Building seas

Date: Sept. 6, 2016, 4 a.m. Position: 18 15.29 S, 81 56.50 E

The Indian Ocean is showing its not-so-pretty face tonight. Several hours before sunset a stiff S-SE wind found us, bringing gusts of 30+ knots in the squalls. The seas are heaping, and at times the deck looks more submarine than sailboat. It’s a good thing we stowed everything away yesterday–the few items we forgot about became instantly known when they projectile-missiled themselves across the cabin. We clocked out a whopping 169 miles noon-to-noon.

At times like this I wish I could be as carefree as Taz. He’s completely oblivious to the gale, and even seems to perk up at times like these. There’s really not much to do except hold on, and remain at instant readiness in case something needs quick attention. “Does anyone know where the love of God goes, when the waves turn the minutes to hours” Gordon Lightfoot wrote. These words are so true. The worry is worse than the actual gale.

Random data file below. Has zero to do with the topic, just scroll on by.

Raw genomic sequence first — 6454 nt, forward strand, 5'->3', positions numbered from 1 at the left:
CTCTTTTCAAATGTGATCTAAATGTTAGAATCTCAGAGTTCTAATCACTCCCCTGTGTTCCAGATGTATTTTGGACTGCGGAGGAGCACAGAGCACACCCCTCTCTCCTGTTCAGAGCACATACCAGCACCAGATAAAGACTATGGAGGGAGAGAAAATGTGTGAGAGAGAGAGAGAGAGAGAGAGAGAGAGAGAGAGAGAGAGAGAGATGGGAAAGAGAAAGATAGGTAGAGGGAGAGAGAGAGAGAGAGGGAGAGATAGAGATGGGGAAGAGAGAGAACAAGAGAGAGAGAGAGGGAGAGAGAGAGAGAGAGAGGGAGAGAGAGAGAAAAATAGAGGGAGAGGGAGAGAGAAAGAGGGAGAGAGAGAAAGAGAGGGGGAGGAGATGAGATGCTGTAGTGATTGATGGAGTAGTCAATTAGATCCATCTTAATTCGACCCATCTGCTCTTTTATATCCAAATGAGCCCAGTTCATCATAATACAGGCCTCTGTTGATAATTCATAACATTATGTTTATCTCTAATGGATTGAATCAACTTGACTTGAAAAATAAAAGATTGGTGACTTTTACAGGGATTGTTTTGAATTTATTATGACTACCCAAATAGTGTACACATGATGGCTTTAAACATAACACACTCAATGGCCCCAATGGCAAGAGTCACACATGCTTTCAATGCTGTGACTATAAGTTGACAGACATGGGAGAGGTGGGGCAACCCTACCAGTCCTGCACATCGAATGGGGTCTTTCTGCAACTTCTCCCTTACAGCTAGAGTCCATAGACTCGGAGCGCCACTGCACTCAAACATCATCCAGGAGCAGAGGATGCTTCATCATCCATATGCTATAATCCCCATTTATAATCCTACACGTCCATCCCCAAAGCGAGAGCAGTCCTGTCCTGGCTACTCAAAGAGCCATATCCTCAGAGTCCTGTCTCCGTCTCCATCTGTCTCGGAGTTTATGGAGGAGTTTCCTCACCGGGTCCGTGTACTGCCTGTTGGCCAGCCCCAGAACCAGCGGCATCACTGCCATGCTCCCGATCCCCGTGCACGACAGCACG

Privateer is of course handling the seas like a champ, blasting a path through the ugly cross-swells. At times like these I’d rather be on no other boat–her true form shines in moments like these. It looks like tonight will be the brunt of the heavier winds and seas, and then it should slowly taper off over the next several days.

We crossed the halfway-passage mile today! We’ve sailed 1,000 miles in 6.3 days (FAST!) since leaving Cocos Keeling, with another 1,000 miles to go now to Rodrigues. I had dreams of making a “halfway alfredo” for dinner as some friends on another boat do, but it’s too rough to cook tonight. Maybe I’ll try my luck at a 2/3 or 3/4 alfredo if conditions allow–something to look forward to anyway, as I gnaw on a granola bar for dinner…

We’re getting down near 20 degrees South now, and the nights are much cooler. The seawater is cooler as well. Best of all, the solar panels are more efficient in these “colder” temps and the fridge also doesn’t have to work as hard. And with the gale turning the wind generator, we’re quickly topping up our battery bank and able to use electricity without thinking about consumption. We hardly ever run our engine to charge batteries. We usually just fire it up to motor into an anchorage, and turn it off again after we put the sails up on our way out to sea again. It’s a great way to keep the engine room real tidy, too. We’ve burned only 4-5 gallons in the past 5,000 miles. So we get about 1,000 nautical miles per gallon–very fuel efficient!

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